Over the years, my anxiety has been triggered or exacerbated by various factors including work stress, living stress, and financial stress, as well as grief, compassion fatigue, and caregiver burden for the many rescued and companion animals who are part of my extended family. When my symptoms have been severe, I have felt as though my loved ones and dependents would be better off without me. At work, I have often existed in a state of hyperanxiety, lurching from one panic attack to the next, finding the commute overwhelming and struggling to be on campus, let alone be the social and productive academic and supervisor that my colleagues and students need me to be, despite also being a workaholic. Feelings of imposter syndrome and inadequacy were fed by the competitive and fast-paced nature of academia, as no matter how hard I worked (often late into the night and during weekends), I was never able to stay on top of my ‘to do’ list and inbox.
During the first year of the pandemic, after being made homeless for a second time due to the loss of my house with negative equity, and the precarity of the rental market which was exacerbated by the need to rent land for our large number of rescue animals, we were forced to move into unsafe accommodation. Work stress also became significant at this time. My feelings of failure and hopelessness hit an all-time low. I was receiving weekly talking therapy (consisting this time of a mindfulness-based emotion management course), which, as with previous experiences of such interventions, helped during and briefly after each session, but my anxiety levels quickly went back to their default. I then tried chemical antidepressants for the third time in my life, but as I had experienced in the past, my symptoms were exacerbated and suicidal and other intrusive thoughts became overwhelming and so I discontinued their use. Out of desperation, I applied to join the Sapphire Access Scheme to try and help with what had escalated into disabling anxiety.
The following is an excerpt from my diary which describes a typical weekday morning at this time, prior to starting treatment with CBMPs.
“We are getting into the car. I happen to glance down as I put my phone in the holder and an email flashes up on my lock screen. I curse myself for forgetting to turn off notifications as without thinking I scan the content and feel as though I have been winded. Simultaneously my vision clouds, and dark shadows swim across my vista while the edges grey and close in. The shadows, floaters, are always there and easily ignored, but now they demand and command my attention. The world beyond these ghostly shapes blurs into insignificance. My breathing becomes shallow, raspy, ragged. I feel as though I’m drowning in air. I can’t inhale. The weight of the world is crushing my chest and as I fight to suck in a breath I feel a surge of adrenalin to my extremities. The nerve endings in my hands and face prickle and go numb, my arms itch and I am drawn to scratch them obsessively, although the action creates further irritation. My right eye begins to twitch. My mind is fog. Disjointed thoughts drift just out of reach. I can’t make sense of them and that exacerbates the panic. Nausea sweeps through my body and I wretch. I start scratching at my face. Palms sweaty, body tingly, I fear I may lose consciousness. Then anger wells up and pushes the nausea aside. My field of vision narrows and intrusive thoughts force their way into my mind fog. I clench my fists, my heart races, I want to run and scream and hide. The nausea returns as the adrenalin rush ebbs. I am exhausted. As the fog clears I hear ringing in my ears. My eyes recoil from the light of the outside world and my head pulses with a dull rhythmic ache. My fingers, arms, and legs tingle then feel heavy. I’m not sure I can move. I try to focus on the tasks I need to complete. What was I doing before this attack? I just can’t remember. Then a small voice penetrates the tumultuous thoughts and a little hand takes hold of mine, grounding me like a lightening rod. ‘Mummy, are we going now?’ I have emerged from the time warp of crippling panic, and oxytocin floods my system as my love for my daughter prevails. But yet again we are late for school. Then the feelings of shame and self-loathing kick in. I try to pick myself up and be the attentive and present parent she deserves. I kiss and hug her and we talk and sing and hold hands on the drive as I try with all my might to mask the after effects of the attack and focus on her voice and the love I feel for her. This too is so powerful it also threatens to overwhelm. I try to be kind to myself, to remember and implement the grounding techniques I’ve learnt and practiced in so many therapy sessions, whilst wrestling with the overwhelming feeling that I fail her, that perhaps she would be better off without me, but that simultaneously I can’t bear being apart from her. I feel hungover, as the aftershock of the panic attack and my feelings of failure linger, making every subsequent task that day a battle…”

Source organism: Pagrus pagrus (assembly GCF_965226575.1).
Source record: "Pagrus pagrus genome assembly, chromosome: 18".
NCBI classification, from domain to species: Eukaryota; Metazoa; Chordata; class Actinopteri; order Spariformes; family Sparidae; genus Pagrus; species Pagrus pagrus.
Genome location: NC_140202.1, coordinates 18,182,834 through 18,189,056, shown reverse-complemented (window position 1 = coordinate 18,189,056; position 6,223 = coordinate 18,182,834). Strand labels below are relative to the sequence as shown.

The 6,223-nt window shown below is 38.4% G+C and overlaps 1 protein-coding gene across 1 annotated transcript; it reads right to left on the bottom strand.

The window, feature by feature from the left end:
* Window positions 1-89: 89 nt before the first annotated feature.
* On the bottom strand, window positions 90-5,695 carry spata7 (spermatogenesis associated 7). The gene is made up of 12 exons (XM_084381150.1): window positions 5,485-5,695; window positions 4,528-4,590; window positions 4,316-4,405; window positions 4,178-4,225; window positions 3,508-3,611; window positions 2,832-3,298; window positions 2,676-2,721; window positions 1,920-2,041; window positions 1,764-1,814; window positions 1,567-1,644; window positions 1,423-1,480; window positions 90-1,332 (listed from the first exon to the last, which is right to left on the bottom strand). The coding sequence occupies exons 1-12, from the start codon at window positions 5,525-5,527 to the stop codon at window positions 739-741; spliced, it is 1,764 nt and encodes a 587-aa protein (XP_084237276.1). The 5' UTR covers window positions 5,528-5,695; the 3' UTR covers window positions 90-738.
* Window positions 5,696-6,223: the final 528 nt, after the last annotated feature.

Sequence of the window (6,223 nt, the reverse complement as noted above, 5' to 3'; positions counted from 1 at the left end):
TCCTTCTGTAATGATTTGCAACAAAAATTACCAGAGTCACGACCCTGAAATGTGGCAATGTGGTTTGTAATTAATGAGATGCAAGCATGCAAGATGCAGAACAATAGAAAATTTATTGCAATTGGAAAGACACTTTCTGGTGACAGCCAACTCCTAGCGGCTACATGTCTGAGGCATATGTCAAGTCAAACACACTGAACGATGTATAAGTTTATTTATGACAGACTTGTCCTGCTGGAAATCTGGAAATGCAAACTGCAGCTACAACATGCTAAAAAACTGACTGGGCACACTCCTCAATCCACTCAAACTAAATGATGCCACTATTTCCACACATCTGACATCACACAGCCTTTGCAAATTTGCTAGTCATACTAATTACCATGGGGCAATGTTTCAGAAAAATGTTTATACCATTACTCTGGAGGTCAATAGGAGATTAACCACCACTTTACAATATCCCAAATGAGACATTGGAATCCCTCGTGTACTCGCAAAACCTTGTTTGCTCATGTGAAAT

3. Discussion